From Elizabeth Wright
ALS: American Philosophical Society
March 10th 1777
Wee have so good an oppertunity of writing to you that it would be a Pitty to miss of it, and I cannot forbear Mentioning again to you, about Mr. Platt. He was advised by Mr. W––ks4 to Pettition the old Baily last Session, to be brought to Tryall, and least they should Refuse it, or Plead ignorance to put a Copy of it in the Papers. This He thought very Nesscesary, that it wo’ld be a means of his being try’d before, or Precluded the Present Act. He did, but the Attorny General imediately posted to the Court and Plead that the judges had no Right to try him there, that he had Pettition’d the wrong Court, it should have been the Court of Kings Bench (and of course be brought before my L––d M––f–––d5). By this means he Evaded his Tryal. Since that his Lawyer has been informd thro L––d M––f––ds means, that if He would Pettition the King and take the oath of allegiance he should be set at Liberty. This all the City Patriots have advis’d him to do, alledging it would be much better than to Run the Risk of being try’d in the Kings Bench, for that if he should refuse, they would Rake Heaven and Earth to find some Proof against him, and he would be in a most terrible Situation, and they did not by any means Concieve it to be worth his while to loose his Life for that objection, or that it could be required of him by God or his Country, to So Eminently Risk it. Wee Could have wish’d to have Consulted you Sir about it but [for] the Distance and Uncertainty of the Way and a sort of Hurying fatality. The Pettition is sign’d, and the Lawyer said it was wrote in such a Manner that he did not think the Oath would not be required of him, but that Ld. M––d had given his word that he should be set at Liberty on those Conditions. How far it will be veryfied wee Cannot yet tell, but should it not sucseed, wee shall justly Reproach ourselveves for not acting with Courage and Honesty and haveing the Faith of a Daniel. Wee was the only Family he was acquainted with on his arrivall in England, therefore has placed all His Confidence in Us, and what Friends he has was cheifly Recomended thro our means, till they saw and became acquainted with Him, when He needed no other Recomendation his own innocency and integrity were sufficient. The Enclos’d is a copy of a Letter from him to us.6 I hope Sir the Bearer of this will meet with your approbation at least I wish it. Wee dont concieve any body more Proper or in whom wee could put more Confidence or so Capable of serving you, and know it to be his most Earnest desire to do good. I Remain Dear Sir your most Dutifull Sincere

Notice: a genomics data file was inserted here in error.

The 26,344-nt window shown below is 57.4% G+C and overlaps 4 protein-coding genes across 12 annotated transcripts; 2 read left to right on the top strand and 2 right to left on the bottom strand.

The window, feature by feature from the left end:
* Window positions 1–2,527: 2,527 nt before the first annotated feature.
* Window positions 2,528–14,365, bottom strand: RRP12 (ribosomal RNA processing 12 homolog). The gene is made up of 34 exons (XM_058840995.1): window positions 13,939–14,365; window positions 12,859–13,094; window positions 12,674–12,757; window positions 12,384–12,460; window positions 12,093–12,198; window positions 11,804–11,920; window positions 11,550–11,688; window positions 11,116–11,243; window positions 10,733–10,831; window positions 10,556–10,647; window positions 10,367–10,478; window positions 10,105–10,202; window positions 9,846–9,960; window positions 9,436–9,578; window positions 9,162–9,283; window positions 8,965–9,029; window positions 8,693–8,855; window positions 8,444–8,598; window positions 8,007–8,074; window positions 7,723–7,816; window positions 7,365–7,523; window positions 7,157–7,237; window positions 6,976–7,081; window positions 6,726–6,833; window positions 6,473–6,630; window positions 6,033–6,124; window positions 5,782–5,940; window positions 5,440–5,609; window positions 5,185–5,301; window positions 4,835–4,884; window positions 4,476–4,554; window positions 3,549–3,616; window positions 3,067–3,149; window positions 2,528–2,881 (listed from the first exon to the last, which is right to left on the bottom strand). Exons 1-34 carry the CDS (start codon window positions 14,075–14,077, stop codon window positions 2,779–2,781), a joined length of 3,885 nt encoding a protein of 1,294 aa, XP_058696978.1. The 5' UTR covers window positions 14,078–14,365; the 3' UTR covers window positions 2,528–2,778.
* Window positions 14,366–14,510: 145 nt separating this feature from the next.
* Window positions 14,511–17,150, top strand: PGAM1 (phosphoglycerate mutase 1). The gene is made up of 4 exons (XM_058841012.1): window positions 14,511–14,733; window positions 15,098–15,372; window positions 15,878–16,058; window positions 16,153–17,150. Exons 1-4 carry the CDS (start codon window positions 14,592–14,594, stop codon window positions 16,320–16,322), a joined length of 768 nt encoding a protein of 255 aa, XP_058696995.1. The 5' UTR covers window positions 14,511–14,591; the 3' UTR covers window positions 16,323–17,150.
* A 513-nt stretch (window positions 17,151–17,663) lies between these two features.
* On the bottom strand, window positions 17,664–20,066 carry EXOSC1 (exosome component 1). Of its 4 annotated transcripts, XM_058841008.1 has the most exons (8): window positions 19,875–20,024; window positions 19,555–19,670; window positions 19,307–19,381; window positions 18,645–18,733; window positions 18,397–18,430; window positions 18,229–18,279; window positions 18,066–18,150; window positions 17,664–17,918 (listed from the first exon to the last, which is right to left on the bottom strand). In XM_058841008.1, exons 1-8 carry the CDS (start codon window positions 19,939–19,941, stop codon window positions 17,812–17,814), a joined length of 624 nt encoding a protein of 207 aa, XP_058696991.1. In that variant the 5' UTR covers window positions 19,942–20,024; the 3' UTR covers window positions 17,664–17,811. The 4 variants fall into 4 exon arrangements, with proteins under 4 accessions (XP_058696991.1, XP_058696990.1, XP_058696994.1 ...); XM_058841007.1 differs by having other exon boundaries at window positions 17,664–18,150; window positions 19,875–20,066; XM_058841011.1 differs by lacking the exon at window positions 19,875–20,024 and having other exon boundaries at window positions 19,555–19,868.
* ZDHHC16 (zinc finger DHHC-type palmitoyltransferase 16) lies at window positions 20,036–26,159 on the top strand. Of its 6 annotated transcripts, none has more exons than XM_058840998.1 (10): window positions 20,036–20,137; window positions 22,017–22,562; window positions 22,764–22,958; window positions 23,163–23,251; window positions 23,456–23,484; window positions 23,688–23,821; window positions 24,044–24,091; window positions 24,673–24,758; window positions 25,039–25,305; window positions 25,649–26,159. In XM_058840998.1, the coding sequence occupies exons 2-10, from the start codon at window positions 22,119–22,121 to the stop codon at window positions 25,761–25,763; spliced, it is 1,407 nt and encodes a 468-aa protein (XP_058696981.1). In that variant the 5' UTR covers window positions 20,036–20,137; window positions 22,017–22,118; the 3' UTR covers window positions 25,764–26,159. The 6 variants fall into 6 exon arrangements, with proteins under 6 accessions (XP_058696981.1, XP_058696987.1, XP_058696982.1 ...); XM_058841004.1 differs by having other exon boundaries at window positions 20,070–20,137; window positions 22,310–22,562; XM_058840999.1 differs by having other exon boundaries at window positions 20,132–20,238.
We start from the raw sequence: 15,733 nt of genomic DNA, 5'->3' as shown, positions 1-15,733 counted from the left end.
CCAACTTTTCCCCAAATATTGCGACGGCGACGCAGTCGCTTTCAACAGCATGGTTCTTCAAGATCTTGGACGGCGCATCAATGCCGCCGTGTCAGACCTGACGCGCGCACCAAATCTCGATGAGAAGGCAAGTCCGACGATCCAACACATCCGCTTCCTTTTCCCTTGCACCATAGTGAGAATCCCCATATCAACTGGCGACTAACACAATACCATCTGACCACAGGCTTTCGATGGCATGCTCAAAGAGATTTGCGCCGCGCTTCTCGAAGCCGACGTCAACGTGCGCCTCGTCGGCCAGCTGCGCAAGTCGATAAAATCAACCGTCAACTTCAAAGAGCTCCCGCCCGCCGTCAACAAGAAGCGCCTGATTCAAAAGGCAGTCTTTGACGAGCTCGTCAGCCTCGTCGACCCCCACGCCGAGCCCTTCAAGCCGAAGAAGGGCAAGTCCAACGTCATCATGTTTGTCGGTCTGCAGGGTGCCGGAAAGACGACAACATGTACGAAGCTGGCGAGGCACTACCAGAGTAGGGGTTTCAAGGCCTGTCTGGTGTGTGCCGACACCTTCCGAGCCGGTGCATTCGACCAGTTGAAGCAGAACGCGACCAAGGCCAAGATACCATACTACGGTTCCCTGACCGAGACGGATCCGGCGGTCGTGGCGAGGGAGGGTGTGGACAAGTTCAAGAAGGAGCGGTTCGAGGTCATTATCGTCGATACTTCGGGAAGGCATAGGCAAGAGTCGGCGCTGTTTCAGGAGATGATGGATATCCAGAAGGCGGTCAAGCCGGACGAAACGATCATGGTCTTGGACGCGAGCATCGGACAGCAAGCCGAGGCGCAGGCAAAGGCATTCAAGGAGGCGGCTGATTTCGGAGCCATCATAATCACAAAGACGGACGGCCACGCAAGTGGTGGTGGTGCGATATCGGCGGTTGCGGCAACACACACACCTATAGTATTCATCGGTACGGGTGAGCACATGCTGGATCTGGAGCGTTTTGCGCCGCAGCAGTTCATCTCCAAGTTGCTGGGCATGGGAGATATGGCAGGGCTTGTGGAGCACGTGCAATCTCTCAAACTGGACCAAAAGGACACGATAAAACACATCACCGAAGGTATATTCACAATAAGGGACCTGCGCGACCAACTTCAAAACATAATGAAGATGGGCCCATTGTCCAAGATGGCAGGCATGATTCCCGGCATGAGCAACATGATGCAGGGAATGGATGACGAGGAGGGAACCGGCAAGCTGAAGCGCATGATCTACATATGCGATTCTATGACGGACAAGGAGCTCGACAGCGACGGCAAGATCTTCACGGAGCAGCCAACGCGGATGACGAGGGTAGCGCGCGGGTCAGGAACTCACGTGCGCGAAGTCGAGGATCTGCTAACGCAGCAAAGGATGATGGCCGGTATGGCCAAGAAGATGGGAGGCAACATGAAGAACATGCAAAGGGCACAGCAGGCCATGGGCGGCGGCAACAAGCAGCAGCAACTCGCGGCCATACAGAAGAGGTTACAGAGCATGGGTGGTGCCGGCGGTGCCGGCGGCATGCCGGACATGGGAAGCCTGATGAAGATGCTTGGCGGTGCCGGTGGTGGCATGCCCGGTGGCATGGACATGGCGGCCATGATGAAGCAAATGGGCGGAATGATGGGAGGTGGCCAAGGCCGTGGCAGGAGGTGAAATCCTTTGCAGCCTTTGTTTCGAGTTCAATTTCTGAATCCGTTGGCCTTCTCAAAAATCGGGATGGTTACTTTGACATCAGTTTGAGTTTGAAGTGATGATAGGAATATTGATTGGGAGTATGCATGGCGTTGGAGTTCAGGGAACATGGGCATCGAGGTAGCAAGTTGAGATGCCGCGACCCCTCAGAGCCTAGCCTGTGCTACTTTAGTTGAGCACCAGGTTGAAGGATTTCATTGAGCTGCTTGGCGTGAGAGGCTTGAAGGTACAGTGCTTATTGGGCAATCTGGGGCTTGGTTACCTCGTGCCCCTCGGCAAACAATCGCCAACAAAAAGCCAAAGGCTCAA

Notation: Elizabeth Wright
4. Undoubtedly John Wilkes.
6. A letter from Platt to Patience Wright of March 5, copied by Elizabeth and with a paragraph added by her, is now among BF’s papers in the APS. The letter expanded on the advice of the “City Patriots” that he take the oath of allegiance to save his life. He still refused to do so unless the Wrights approved, and begged their candid opinion. They were deeply agitated, Elizabeth added, and took further counsel with friends and in particular with Benjamin West, who reinforced what the “Patriots” had been urging. “These Arguments, Partly made converts of us (weak Women) and wee sent him Word wee thought he had best do it.”